Diaghilev's Ballets Russes

Diaghilev's Ballets Russes
1909-1929

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This Blog is dedicated to preserving and celebrating the history and memories of Diaghilev's Ballets Russes, its legendary ballet dancers, choreographers, scenery artists, musicians and composers.

Monday, June 28, 2010

Anniversary of Serge Grigoriev's Passing



Serge Grigoriev was born October 5, 1883 in Russia and died in London on June 28, 1968. He studied at the St. Petersburg Imperial School, graduating in 1900, and danced with the Maryinsky Ballet until Diaghilev appointed him ballet master in 1909. Serge Grigoriev danced the classic ballets from the repertory of Diaghilev's Ballets Russes.



He became r├ęgisseur of the Ballets Russes on their first trip to Paris in 1909 and remained in that position for twenty years. Grigoriev was a friend of Mikhail Fokine, and Fokine recommended him to rehearse the ballets for the 1909 season. As a dancer he created the role of Shah Shariar in Fokine's Scheherazade (1910), Guidone in Fokine's Le Coq d'or (1914), and the Russian Merchant in Massine's La Boutique Fantasque (1919). Fokine however, left the Ballets Russes over issues with Nijinsky, but Grigoriev stayed.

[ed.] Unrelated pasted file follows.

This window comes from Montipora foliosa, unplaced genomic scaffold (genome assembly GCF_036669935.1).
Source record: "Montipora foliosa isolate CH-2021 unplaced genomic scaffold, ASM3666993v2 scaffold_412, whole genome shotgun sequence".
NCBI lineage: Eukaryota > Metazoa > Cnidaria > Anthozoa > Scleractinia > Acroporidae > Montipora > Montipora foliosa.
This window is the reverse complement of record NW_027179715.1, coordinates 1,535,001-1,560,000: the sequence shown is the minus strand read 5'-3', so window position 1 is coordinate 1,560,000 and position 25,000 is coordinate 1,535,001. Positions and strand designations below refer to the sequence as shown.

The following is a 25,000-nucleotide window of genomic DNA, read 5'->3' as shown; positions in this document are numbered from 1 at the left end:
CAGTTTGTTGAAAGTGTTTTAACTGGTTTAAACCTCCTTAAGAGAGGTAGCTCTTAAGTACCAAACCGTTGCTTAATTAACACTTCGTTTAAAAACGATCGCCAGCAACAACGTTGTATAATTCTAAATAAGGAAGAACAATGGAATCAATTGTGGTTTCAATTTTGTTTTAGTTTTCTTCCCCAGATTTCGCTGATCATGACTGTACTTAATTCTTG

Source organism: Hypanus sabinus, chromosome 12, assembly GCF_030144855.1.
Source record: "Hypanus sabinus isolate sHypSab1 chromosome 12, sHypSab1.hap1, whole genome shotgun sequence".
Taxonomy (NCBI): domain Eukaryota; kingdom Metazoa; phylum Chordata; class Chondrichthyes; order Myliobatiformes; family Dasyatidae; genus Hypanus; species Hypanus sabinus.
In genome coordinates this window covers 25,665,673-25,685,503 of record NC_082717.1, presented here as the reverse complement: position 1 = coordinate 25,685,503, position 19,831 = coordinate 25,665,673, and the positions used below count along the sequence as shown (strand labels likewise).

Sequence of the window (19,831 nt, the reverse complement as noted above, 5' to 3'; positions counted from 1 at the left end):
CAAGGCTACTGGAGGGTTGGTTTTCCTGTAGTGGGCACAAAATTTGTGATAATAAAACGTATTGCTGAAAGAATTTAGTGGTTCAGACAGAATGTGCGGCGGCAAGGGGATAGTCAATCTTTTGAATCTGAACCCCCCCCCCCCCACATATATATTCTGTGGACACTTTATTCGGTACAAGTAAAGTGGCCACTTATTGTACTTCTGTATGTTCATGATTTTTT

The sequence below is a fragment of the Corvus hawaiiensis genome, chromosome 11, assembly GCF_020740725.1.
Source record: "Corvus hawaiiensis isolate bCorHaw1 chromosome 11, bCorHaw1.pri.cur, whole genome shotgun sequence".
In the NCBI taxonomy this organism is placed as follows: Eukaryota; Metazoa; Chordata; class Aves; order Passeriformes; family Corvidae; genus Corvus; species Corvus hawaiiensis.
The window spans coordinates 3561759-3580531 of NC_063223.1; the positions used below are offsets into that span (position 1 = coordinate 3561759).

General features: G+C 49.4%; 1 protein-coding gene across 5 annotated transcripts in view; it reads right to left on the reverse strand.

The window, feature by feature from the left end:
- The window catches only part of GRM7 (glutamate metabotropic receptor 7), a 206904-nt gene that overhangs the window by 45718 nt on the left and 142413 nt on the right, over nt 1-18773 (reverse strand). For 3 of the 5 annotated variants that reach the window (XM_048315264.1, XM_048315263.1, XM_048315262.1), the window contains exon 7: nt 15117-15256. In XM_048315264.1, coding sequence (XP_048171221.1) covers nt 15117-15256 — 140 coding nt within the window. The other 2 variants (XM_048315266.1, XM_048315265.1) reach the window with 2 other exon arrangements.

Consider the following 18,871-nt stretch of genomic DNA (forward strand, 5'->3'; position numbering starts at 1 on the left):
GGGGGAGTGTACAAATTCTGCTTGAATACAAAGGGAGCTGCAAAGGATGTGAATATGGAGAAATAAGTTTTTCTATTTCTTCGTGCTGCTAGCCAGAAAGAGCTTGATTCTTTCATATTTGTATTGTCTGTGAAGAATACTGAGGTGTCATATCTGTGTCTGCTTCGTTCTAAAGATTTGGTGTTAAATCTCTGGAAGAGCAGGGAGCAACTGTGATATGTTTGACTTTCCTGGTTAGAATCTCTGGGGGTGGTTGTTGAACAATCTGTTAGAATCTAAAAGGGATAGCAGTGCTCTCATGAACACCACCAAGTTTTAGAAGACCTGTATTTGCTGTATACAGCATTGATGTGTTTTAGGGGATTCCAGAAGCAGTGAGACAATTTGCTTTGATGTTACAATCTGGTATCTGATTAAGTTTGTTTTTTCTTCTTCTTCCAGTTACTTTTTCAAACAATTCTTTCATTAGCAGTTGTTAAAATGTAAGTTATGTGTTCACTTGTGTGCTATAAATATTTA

After Diaghilev fired Vaslav Nijinsky he needed to rehire Fokine. Before he agreed to return, Fokine made many demands: to dance leading roles; that all of Nijinsky's ballets be dropped from the repertoire; and that Grigoriev and his wife, the ballerina Lubov Tchernicheva, be discharged from the company. He got everything but the termination of Grigoriev. Diaghilev got Fokine, Grigoriev and Tchernicheva to reconcile. Grigoriev remained with Diaghlev’s Ballets Russes until the death of Serge Diaghilev.

After the death of Diaghilev in 1929, the company disbanded; Grigoriev and his wife joined Colonel de Basil's Ballet Russe in 1932, restaging the original choreography of Diaghilev's repertoire and remaining until 1948. Working with his wife, Lubov Tchernicheva, he produced several Fokine revivals for Sadler's Wells/Royal Ballet: Firebird (1954), Les Sylphides (1955), and Petrushka (1957) and the Polovtsian Dances from Prince Igor (1965).

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